Targeted treatment may prove effective in reducing heart disease risks associated with clonal hematopoiesis

Scientists work in a lab

Researchers at Columbia University Medical School found targeting immune pathways involved in clonal hematopoiesis, a blood condition, may help reduce a patient’s increased risk for developing cardiovascular disease.

Clonal hematopoiesis occurs in 10% of people over age 70. Certain mutations help hematopoietic cells, which support the formation of blood cells, multiply. The JAK2 mutation is one that is associated with clonal hematopoiesis occurring in adult patients at a younger age and increases the risk for heart attack and stroke, while correlating with higher incidents of coronary heart disease. Based on research in mice, the researchers found targeting immune pathways involved in clonal hematopoiesis that fuel plaque-filled caps, a precursor for adverse cardiac events, helped prevent coronary heart disease. More research is needed to see if targeting similar pathways in humans, based on a patient’s clonal hematopoiesis status, may reduce their cardiovascular disease risk.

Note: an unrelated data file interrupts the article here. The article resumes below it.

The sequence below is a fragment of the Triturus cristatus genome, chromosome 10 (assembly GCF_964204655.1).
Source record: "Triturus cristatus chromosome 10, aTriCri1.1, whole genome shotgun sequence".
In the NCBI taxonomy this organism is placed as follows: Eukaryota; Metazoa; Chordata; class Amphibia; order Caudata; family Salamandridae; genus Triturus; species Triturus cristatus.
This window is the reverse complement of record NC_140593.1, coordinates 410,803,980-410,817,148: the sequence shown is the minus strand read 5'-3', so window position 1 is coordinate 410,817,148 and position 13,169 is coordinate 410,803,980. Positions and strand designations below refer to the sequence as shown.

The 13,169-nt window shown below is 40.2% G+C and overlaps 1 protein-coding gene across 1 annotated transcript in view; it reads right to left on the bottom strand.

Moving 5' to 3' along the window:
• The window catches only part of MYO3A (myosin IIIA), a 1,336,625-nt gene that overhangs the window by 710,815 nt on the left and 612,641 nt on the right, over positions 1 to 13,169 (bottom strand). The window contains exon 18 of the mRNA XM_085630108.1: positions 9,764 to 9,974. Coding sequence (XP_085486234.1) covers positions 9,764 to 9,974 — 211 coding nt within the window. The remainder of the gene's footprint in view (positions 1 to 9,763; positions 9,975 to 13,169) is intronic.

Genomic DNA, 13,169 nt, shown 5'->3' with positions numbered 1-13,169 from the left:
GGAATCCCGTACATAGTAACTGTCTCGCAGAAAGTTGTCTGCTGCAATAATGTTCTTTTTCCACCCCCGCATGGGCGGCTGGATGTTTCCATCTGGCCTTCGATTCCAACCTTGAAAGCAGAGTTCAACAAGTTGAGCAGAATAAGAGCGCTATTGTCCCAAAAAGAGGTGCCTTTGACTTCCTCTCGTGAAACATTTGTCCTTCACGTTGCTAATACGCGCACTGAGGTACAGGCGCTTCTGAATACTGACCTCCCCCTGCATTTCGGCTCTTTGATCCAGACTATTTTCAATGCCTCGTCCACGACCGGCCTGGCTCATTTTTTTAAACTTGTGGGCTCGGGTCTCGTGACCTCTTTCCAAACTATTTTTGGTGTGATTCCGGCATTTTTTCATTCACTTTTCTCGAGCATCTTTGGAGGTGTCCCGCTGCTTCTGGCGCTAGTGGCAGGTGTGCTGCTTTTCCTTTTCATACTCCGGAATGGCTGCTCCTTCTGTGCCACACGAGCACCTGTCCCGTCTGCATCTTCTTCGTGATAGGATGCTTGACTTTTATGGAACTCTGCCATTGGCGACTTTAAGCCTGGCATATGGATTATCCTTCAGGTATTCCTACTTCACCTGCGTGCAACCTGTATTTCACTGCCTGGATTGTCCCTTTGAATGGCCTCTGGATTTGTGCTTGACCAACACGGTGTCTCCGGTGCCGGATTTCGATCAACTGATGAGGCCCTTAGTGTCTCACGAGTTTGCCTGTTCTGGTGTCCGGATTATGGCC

The research published in Nature and was partially supported by grants from the National Heart, Lung, and Blood Institute and the National Cancer Institute.